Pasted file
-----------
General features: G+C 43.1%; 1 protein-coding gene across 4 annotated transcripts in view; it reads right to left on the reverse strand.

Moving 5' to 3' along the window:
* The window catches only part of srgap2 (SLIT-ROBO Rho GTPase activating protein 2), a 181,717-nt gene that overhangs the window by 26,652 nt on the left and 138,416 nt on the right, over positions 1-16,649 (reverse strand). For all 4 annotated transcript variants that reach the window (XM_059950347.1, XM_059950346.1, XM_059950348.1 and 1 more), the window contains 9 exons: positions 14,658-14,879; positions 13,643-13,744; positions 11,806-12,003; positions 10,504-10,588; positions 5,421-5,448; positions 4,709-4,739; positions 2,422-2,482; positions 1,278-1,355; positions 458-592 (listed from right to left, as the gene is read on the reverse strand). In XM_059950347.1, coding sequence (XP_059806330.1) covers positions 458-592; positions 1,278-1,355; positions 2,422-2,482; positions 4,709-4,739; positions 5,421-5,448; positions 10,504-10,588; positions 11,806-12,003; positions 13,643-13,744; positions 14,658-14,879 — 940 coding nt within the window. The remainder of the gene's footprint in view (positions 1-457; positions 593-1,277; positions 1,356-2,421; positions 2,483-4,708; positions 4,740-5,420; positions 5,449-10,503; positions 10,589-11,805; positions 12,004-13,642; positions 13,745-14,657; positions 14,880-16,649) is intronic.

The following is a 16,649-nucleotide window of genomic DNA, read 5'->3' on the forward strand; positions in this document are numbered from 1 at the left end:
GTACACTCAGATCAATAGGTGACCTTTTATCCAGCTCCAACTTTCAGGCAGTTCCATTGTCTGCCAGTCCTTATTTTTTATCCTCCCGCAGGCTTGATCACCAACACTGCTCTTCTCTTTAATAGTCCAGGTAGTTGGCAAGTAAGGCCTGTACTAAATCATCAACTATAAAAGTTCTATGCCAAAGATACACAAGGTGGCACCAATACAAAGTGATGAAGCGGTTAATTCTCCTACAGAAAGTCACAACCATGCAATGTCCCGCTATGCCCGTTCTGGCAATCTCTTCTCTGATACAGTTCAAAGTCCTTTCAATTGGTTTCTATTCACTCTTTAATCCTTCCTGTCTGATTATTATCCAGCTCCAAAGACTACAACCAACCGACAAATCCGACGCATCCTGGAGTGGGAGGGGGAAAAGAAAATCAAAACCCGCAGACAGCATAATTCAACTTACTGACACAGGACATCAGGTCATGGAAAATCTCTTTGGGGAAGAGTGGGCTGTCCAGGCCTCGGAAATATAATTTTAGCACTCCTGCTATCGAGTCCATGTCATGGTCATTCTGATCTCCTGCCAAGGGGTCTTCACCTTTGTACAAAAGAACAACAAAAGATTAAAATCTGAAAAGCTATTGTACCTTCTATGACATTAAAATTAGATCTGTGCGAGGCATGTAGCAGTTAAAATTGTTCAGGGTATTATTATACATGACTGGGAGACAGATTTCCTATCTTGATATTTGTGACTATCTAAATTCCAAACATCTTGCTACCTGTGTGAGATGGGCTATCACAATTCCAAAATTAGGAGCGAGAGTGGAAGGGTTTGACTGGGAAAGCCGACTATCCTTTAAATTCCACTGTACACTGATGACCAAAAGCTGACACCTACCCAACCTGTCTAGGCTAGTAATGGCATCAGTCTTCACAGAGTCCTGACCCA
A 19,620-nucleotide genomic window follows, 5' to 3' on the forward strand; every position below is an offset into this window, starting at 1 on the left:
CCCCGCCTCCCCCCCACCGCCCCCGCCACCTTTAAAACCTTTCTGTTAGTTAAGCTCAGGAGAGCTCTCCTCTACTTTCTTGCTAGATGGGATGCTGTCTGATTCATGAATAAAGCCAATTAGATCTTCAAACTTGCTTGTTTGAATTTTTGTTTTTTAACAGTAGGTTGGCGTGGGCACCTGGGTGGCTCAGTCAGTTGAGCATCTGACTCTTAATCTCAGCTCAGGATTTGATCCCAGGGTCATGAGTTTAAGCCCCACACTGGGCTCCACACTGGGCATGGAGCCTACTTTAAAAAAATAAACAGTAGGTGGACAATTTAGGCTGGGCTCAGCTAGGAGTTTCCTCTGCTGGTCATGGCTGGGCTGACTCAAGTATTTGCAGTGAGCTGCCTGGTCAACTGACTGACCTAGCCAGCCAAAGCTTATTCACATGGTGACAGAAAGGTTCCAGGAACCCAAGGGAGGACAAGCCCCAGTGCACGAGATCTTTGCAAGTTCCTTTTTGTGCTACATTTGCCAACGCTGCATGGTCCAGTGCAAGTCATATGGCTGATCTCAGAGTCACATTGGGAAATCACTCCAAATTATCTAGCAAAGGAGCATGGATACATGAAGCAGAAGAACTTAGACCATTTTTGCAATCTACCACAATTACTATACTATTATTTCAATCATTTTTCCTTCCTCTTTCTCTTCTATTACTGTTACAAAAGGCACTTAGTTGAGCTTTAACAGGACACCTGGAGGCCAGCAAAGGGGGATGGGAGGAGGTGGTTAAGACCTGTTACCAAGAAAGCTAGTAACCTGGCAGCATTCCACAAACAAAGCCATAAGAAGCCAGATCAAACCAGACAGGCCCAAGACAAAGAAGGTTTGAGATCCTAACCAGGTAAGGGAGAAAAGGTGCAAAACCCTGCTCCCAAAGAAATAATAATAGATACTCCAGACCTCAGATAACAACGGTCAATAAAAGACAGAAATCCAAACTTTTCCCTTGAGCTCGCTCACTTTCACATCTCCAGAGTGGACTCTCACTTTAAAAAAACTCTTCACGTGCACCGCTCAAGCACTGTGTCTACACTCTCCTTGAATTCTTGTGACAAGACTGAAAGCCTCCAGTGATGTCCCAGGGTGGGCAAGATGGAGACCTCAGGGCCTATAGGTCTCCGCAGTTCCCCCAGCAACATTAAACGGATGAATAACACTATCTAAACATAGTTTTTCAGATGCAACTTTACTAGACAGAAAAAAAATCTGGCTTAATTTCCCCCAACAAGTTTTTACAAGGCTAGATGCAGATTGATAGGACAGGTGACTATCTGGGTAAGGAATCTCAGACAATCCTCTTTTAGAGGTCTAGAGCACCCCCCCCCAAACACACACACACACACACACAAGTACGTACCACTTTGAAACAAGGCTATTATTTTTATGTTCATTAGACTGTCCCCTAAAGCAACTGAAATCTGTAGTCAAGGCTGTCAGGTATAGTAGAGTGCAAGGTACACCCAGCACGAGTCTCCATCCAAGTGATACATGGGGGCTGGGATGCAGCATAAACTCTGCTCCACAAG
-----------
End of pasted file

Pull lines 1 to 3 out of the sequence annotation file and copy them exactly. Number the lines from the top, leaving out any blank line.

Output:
General features: G+C 43.1%; 1 protein-coding gene across 4 annotated transcripts in view; it reads right to left on the reverse strand.

Moving 5' to 3' along the window:
* The window catches only part of srgap2 (SLIT-ROBO Rho GTPase activating protein 2), a 181,717-nt gene that overhangs the window by 26,652 nt on the left and 138,416 nt on the right, over positions 1-16,649 (reverse strand). For all 4 annotated transcript variants that reach the window (XM_059950347.1, XM_059950346.1, XM_059950348.1 and 1 more), the window contains 9 exons: positions 14,658-14,879; positions 13,643-13,744; positions 11,806-12,003; positions 10,504-10,588; positions 5,421-5,448; positions 4,709-4,739; positions 2,422-2,482; positions 1,278-1,355; positions 458-592 (listed from right to left, as the gene is read on the reverse strand). In XM_059950347.1, coding sequence (XP_059806330.1) covers positions 458-592; positions 1,278-1,355; positions 2,422-2,482; positions 4,709-4,739; positions 5,421-5,448; positions 10,504-10,588; positions 11,806-12,003; positions 13,643-13,744; positions 14,658-14,879 — 940 coding nt within the window. The remainder of the gene's footprint in view (positions 1-457; positions 593-1,277; positions 1,356-2,421; positions 2,483-4,708; positions 4,740-5,420; positions 5,449-10,503; positions 10,589-11,805; positions 12,004-13,642; positions 13,745-14,657; positions 14,880-16,649) is intronic.